Only fifteen states provide support services to a significant number of families with children who have disabilities, per United Cerebral Palsy’s The Case For Inclusion report. Recently released, it tracks the how well Medicaid programs in all 50 states and the District of Columbia serve those with developmental and intellectual disabilities.
These are the 10 states serving the highest number of families that have kids with disabilities; they include a mix of states with both big and small populations, along with richer and poorer states in terms of median family income (New Hampshire is the second richest, for instance, while Arizona is considered less affluent):
3. New Hampshire
9. New York
The states where Medicaid supports the lowers number of families that have kids with special needs: Idaho, Iowa, Arkansas, Illinois and Maine. Sadly, this may not be news if you live in one of those states.
In general, the states providing the best Medicaid services for people with intellectual and developmental disabilities are Arizona, New Hampshire, Oregon, Vermont and California; the lowest-ranking ones are Virginia, Illinois, Texas, Arkansas and Mississippi.
The heartening news is that despite our continuously challenged economy, many states have made real improvements in the quality of services provided—although as the report notes, “There is still work to be in ensuring that kids and adults with intellectual and developmental disabilities can enjoy the same freedoms and quality of life as all Americans.” Especially in terms of the care our children will need down the road; waiting lists for residential and community services remain high.
Support more quality Medicaid programming for those with disabilities by citing this report and contacting your Congressional rep (find contact info here).
From my other blog:
Image of U.S. flag in heart shape via Shutterstock
Categories: Autism, Cerebral Palsy, Children With Special Needs, Disability, Down Syndrome, Must Read, SPD, Special Needs, Special Needs Parenting, To The Max | Tags: Best states for kids with special needs, health, The Case For Inclusion 2013
Students with special needs nominated to be prom queens and king: It’s happened a lot in recent years. I’ve loved that trend, and whenever teens with different abilities are included in mainstream activities. Sometimes, though, it’s awesome to see kids with special needs banding together and doing their own thing. That’s what happened this Wednesday at Tahquitz High School in Hemet, California, which hosted the first prom for students with special needs in the district.
A special education teacher organized the event, as reported in The Press-Enterprise, which attracted 160 students. They arrived dressed up, posed for prom photos, danced a lot and generally had a great time (you know, like any teens). Not disclosed: Whether anyone spiked the drinks. You know, like any teens.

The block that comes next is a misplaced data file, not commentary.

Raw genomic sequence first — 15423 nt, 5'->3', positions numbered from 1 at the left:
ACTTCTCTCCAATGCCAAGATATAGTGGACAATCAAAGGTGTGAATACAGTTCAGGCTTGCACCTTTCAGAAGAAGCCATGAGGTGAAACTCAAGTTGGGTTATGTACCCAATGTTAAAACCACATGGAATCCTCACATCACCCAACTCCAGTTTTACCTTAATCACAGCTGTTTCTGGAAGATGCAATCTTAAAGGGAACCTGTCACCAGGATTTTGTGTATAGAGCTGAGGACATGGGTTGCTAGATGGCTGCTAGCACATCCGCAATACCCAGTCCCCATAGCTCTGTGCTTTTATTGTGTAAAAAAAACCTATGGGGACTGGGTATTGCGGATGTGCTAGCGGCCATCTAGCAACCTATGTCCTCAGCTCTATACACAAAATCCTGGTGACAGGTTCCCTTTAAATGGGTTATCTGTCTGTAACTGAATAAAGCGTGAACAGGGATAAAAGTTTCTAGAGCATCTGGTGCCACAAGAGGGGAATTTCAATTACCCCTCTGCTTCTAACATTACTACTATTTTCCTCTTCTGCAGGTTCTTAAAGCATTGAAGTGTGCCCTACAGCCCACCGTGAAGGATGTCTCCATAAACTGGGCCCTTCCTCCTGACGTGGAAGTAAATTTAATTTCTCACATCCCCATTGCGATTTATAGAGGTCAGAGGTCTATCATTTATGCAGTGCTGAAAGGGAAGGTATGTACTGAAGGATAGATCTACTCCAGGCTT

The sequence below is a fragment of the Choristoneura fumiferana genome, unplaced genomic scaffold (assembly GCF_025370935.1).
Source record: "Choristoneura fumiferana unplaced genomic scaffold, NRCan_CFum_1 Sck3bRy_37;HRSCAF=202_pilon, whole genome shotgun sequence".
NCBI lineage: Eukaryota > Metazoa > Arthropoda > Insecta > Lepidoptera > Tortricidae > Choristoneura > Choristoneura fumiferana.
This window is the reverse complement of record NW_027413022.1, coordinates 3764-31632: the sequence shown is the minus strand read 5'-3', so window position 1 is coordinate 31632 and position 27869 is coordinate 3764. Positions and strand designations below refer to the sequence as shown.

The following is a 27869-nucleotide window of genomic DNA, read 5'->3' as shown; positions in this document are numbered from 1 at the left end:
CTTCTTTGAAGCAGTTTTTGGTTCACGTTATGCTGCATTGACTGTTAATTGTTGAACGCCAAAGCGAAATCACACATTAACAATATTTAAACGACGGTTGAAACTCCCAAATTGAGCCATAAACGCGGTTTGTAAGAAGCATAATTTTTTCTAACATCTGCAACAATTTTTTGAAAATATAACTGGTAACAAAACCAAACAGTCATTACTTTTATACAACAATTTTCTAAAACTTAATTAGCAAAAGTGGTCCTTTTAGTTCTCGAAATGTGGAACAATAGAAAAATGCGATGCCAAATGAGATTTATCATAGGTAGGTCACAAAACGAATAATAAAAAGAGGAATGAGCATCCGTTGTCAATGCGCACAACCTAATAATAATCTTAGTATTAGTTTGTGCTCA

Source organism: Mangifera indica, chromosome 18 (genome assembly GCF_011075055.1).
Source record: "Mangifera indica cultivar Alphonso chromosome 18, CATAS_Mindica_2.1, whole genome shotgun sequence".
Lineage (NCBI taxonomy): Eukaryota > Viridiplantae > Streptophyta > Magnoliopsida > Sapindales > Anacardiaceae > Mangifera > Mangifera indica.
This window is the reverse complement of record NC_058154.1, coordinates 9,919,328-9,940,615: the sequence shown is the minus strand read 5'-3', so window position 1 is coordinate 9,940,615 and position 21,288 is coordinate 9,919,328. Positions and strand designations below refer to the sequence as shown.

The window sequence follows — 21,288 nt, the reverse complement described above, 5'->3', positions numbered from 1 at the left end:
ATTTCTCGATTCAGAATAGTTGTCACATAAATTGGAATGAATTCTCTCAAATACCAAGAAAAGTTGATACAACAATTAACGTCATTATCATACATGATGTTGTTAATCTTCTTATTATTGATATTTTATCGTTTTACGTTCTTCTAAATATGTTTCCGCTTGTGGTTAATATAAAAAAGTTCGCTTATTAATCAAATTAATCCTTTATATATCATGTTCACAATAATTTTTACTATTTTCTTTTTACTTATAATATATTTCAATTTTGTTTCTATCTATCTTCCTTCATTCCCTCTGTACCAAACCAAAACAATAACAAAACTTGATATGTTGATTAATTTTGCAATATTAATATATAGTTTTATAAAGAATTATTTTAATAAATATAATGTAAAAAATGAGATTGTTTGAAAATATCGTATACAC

There were fifty general ed students on hand who’d volunteered for the event, and who surely picked up some valuable lessons. As one told a reporter, ”Don’t judge a book by its cover.” (see a gallery of photos here).
I’d love for Max to experience a prom someday. And if he dances up a storm with the friends he loves at school, well, that would be all sorts of amazing. Especially if he spikes the drinks.
From my other blog
Photo credit: Stan Lim, The Press-Enterprise/PE.com
Categories: Autism, Cerebral Palsy, Children With Special Needs, Disability, Down Syndrome, Must Read, SPD, Special Needs, Special Needs Parenting, To The Max | Tags: health, Prom For Teens With Special Needs
This is a post in the weekly Autism Hopes series by Lisa Quinones-Fontanez, a mom who blogs over at AutismWonderland.
Yesterday was the last day of Autism Awareness Month. But for us autism awareness is year round. Over the last five years (since Norrin’s diagnosis) autism has become part of our normal and it’s been easy to take it for granted.
I expect to come home from work and find a therapist working with Norrin.
I expect Norrin to be in school twelve months out of the year.
I expect him to be a small class of six kids and three teachers.
I expect IEP meetings, evaluations and social workers showing up at our door.
I expect him to have difficulty transitioning from one routine to the next.
I expect him to have difficulty with socialization.
I guess what I’m trying to say is: I’m used to autism by now. I’m used to way it has altered our lives.
But still there are moments when I forget.
Like this weekend when went to a kid friendly amusement park. And right before leaving, we walked into the gift shop. Norrin stood at the door, scanning the store before he saw what he wanted and made a beeline for it.
It’s a chunky yellow school bus. In big bold letters I see: 18 months – 4 years old. A “baby” toy. (Norrin is seven.)
Norrin’s been eyeing this school bus the last three times we visited the park. And each time I’ve said no.
And I was ready to say again.
I know. I know. I know I shouldn’t care about these things. I know to look beyond time tables and milestones and age appropriate toys.
“He asks for it every time we come here. Who cares about the age,” my husband said. And I gave in.